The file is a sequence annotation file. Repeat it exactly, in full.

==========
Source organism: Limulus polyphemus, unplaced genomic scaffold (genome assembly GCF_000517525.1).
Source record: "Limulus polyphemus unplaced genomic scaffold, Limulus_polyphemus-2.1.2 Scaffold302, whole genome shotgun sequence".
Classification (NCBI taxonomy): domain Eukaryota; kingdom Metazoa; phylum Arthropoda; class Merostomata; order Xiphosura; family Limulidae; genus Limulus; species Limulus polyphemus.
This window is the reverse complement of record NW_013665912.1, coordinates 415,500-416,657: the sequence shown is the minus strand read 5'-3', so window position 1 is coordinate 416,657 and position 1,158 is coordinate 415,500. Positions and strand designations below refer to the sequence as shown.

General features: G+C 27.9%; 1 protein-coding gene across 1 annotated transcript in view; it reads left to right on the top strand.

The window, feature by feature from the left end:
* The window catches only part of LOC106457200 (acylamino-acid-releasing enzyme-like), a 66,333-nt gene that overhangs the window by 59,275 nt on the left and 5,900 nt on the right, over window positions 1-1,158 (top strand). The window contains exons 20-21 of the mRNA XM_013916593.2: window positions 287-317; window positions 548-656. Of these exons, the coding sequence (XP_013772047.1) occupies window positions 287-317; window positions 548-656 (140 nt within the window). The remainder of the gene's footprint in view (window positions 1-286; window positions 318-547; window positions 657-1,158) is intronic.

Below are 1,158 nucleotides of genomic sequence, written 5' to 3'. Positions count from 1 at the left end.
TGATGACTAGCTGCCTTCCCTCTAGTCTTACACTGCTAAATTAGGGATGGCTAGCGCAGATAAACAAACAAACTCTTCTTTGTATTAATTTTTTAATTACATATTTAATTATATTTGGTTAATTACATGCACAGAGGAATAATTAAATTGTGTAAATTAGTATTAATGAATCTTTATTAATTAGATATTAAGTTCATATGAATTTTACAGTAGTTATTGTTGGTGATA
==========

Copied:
Source organism: Limulus polyphemus, unplaced genomic scaffold (genome assembly GCF_000517525.1).
Source record: "Limulus polyphemus unplaced genomic scaffold, Limulus_polyphemus-2.1.2 Scaffold302, whole genome shotgun sequence".
Classification (NCBI taxonomy): domain Eukaryota; kingdom Metazoa; phylum Arthropoda; class Merostomata; order Xiphosura; family Limulidae; genus Limulus; species Limulus polyphemus.
This window is the reverse complement of record NW_013665912.1, coordinates 415,500-416,657: the sequence shown is the minus strand read 5'-3', so window position 1 is coordinate 416,657 and position 1,158 is coordinate 415,500. Positions and strand designations below refer to the sequence as shown.

General features: G+C 27.9%; 1 protein-coding gene across 1 annotated transcript in view; it reads left to right on the top strand.

The window, feature by feature from the left end:
* The window catches only part of LOC106457200 (acylamino-acid-releasing enzyme-like), a 66,333-nt gene that overhangs the window by 59,275 nt on the left and 5,900 nt on the right, over window positions 1-1,158 (top strand). The window contains exons 20-21 of the mRNA XM_013916593.2: window positions 287-317; window positions 548-656. Of these exons, the coding sequence (XP_013772047.1) occupies window positions 287-317; window positions 548-656 (140 nt within the window). The remainder of the gene's footprint in view (window positions 1-286; window positions 318-547; window positions 657-1,158) is intronic.

Below are 1,158 nucleotides of genomic sequence, written 5' to 3'. Positions count from 1 at the left end.
TGATGACTAGCTGCCTTCCCTCTAGTCTTACACTGCTAAATTAGGGATGGCTAGCGCAGATAAACAAACAAACTCTTCTTTGTATTAATTTTTTAATTACATATTTAATTATATTTGGTTAATTACATGCACAGAGGAATAATTAAATTGTGTAAATTAGTATTAATGAATCTTTATTAATTAGATATTAAGTTCATATGAATTTTACAGTAGTTATTGTTGGTGATA